The problem I have is whether I should write custom allocator_traits to interface with these for the various STL containers; or if I should just ignore the adaptor idea and simply overload new and delete to use a custom pool allocator.

What I’m interested in understanding is what tangible benefit I would gain from having separate allocators for STL containers? It seems like the default std::allocator calls new and delete as needed so if I overload those to instead request from my big custom memory pool, I’d get all the benefit without the kruft of custom std::allocator code.

Or is this a matter where certain types of allocator models, like using a stack allocator for a std::dqueue would work better than the default allocator? And if so, wouldn’t the normal stl implementation already specialise?

gitlab ci (self hosted), docker, access to other containers

Even if i’m not allowed to access a specific repo (or if i have low perms (cant see ci/cd vars)) i still can create one and do something like:

variables:   USER: gitlab build:   stage: build   image: docker:latest   script:     - docker ps -a     - docker images 

Then when i have what i need, i can:

variables:   USER: gitlab build:   stage: build   image: docker:latest     - docker exec <container> /bin/cat /var/www/html/config.php     - docker exec <container> /usr/bin/env 

How to avoid this kind of stuff?

PS: This is on a self hosted gitlab server.

PS2: Originaly post on stackoverflow, but im asking here since i didnt have any answer.

What is the difference between the certificate containers in Windows?

I’ve always wondered. When you import a PKI certificate on a Windows system, you have several choices of where to store it:

  • Personal
  • Trusted Root Certification Authorities
  • Enterprise Trust
  • Intermediate Certification Authorities
  • Trusted Publishers
  • Third Party Root Certification Authorities
  • Etc.

All of these stores are duplicated between the user account and the machine account, and I understand the difference between those.

In practice, however, it does not seem to matter which location I choose; Certs get trusted by applications regardless of where I put them.

Is there any functional difference between them? Why do we need so many?

How do I share secret key files with Docker containers following 12 Factor App?

I am building an API and trying to follow the 12 Factor App methodology. Using Docker, the methodology says containers must be disposable.

Assuming the API will have high traffic, multiple docker containers will be running with the same app, connecting to the same database.

Certain fields in the database are encrypted and stored with a reference to the file containing the passphrase. – This is done so the passphrase can be updated, and old data can still be decrypted.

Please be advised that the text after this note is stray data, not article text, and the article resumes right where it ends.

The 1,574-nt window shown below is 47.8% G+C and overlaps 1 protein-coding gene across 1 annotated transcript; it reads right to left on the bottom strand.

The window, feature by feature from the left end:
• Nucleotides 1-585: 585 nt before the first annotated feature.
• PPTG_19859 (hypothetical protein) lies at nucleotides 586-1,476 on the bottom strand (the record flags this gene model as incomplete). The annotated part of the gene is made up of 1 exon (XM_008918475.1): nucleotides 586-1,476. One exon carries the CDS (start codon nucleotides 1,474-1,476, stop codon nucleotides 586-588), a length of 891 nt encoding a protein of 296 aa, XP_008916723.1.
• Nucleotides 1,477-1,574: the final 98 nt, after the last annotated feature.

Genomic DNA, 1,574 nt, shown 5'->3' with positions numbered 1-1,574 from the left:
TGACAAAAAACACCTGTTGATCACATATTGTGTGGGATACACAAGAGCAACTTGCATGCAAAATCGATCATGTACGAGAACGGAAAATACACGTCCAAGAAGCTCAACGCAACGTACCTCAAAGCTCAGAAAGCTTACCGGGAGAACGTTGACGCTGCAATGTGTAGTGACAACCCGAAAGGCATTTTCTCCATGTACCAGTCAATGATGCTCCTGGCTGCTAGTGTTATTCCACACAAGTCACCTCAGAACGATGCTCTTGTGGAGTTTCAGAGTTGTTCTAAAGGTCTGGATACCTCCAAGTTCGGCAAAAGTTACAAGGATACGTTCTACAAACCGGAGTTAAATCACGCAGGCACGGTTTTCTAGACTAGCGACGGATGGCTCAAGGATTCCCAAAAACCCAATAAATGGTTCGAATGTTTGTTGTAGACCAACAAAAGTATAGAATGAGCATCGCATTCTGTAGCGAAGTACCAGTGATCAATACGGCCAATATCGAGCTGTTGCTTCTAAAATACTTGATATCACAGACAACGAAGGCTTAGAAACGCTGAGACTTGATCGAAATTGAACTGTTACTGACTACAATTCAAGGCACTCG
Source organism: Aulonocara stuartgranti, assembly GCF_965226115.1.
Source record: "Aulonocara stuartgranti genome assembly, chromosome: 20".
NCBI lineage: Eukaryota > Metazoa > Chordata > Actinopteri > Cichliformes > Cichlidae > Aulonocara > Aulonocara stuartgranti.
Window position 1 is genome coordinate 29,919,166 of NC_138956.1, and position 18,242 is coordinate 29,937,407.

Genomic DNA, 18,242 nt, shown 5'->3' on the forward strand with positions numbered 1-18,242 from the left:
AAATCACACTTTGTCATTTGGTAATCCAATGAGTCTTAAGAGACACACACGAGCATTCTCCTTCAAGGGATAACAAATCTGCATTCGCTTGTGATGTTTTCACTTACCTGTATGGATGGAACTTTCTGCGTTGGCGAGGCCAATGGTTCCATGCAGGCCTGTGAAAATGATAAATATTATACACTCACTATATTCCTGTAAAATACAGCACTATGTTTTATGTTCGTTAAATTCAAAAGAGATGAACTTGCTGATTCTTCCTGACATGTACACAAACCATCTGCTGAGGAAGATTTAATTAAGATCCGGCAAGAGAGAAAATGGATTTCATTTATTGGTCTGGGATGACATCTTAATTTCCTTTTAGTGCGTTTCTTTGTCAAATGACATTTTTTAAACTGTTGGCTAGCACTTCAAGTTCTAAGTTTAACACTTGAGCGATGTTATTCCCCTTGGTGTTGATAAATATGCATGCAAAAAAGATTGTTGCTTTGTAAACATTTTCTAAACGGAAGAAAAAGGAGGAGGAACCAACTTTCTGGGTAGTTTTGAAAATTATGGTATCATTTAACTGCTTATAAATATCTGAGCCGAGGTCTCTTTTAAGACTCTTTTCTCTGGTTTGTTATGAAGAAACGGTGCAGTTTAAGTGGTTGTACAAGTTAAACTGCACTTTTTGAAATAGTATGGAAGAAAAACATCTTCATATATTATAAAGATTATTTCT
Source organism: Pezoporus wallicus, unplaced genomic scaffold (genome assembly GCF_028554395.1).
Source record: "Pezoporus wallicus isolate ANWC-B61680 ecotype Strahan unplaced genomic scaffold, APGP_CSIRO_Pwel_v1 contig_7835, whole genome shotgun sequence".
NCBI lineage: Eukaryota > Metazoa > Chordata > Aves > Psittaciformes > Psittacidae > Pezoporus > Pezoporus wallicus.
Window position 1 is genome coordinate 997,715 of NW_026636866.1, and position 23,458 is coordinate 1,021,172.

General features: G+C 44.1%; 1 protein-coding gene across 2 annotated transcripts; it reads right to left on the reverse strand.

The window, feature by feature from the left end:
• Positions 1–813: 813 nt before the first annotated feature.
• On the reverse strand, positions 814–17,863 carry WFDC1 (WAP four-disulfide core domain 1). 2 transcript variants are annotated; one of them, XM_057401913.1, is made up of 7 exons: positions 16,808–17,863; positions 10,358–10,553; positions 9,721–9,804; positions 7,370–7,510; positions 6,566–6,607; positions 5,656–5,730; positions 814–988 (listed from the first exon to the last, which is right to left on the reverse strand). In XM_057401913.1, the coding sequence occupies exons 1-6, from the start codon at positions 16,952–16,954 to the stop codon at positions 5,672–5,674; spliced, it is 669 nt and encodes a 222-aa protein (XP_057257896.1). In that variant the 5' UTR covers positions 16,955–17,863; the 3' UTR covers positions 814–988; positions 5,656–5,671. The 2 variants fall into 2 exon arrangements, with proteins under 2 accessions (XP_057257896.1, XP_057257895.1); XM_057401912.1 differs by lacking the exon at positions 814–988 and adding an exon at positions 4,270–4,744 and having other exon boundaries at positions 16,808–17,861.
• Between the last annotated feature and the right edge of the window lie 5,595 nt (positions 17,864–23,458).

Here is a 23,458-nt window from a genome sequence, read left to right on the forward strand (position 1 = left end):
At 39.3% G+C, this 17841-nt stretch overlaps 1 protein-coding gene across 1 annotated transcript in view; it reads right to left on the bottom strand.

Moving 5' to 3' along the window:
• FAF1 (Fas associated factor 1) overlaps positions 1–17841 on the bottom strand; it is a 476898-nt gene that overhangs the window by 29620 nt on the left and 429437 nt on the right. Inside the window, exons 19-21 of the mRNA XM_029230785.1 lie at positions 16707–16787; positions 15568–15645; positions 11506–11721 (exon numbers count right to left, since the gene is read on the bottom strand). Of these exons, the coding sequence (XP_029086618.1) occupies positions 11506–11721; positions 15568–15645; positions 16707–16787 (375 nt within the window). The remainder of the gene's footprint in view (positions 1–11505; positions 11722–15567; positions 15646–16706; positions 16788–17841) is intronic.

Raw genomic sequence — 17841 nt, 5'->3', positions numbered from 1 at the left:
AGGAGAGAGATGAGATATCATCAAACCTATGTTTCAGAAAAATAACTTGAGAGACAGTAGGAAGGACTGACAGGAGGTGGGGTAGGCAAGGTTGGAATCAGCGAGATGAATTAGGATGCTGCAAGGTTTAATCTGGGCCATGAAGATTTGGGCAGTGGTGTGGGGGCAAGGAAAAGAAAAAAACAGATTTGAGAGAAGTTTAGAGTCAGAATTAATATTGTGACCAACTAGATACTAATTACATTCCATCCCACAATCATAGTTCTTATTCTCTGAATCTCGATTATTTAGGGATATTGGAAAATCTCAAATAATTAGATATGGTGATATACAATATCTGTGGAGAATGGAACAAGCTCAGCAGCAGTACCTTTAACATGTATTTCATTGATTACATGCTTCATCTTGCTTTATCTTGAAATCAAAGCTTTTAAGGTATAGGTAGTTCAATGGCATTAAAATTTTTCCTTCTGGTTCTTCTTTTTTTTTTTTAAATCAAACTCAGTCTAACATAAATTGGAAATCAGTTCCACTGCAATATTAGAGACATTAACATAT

With a Docker container and following 12 Factor App, how should I provide the key files to each of the containers?

Am I correct in assuming I would need a separate server to handle the creating of new key files and distributing them over the network?

Is there secure software, protocols or services that do this already, or would I need a custom solution?

start proxy server on docker containers for http request from host

I have a docker container connected to a VPN, but sometimes i need to open a URL on browser for debug.

I cannot run the VPN on my host machine for security reasons, specifically i want to open the URL in my host machine and intercept request with BURP Suite, i already tried some “python proxy servers” from github to start a proxy on my docker machine and connect my host to it, without success.

Someone did something similar?. any ideas?

PD. sorry for my english. 🙂

I’m seeing strange names in my list of docker containers, is someone having fun at docker or is that from hackers?

I’m trying to run a docker and it fails for various reasons. As I check my list of dockers (docker ps -a), I see those names:

pedantic_gauss recursing_feynman adoring_brattain suspicious_tesla gallant_gates competent_gates elated_davinci ecstatic_mahavira focused_mirzakhani 

I use docker-compose and I’m sure we do not have such names in our setup files. Is that just something docker people thought would be fun to do?! I searched on some of those names and could not really find anything useful, although it looks like these appear on many sites, somewhat sporadically.

Openstack Novalx does not complete nested containers

We have (almost) deployed Openstack NovaLXD with conjure-up on a single machine. In this setup, conjure-up uses juju and lxd, and creates nested lxc containers. All of them comes up with IP addresses, but all the nested containers fails to complete the setup.

I can attach to the nested containers, and from there I can ping the IP of juju and also the internet.

How do I troubleshoot further ?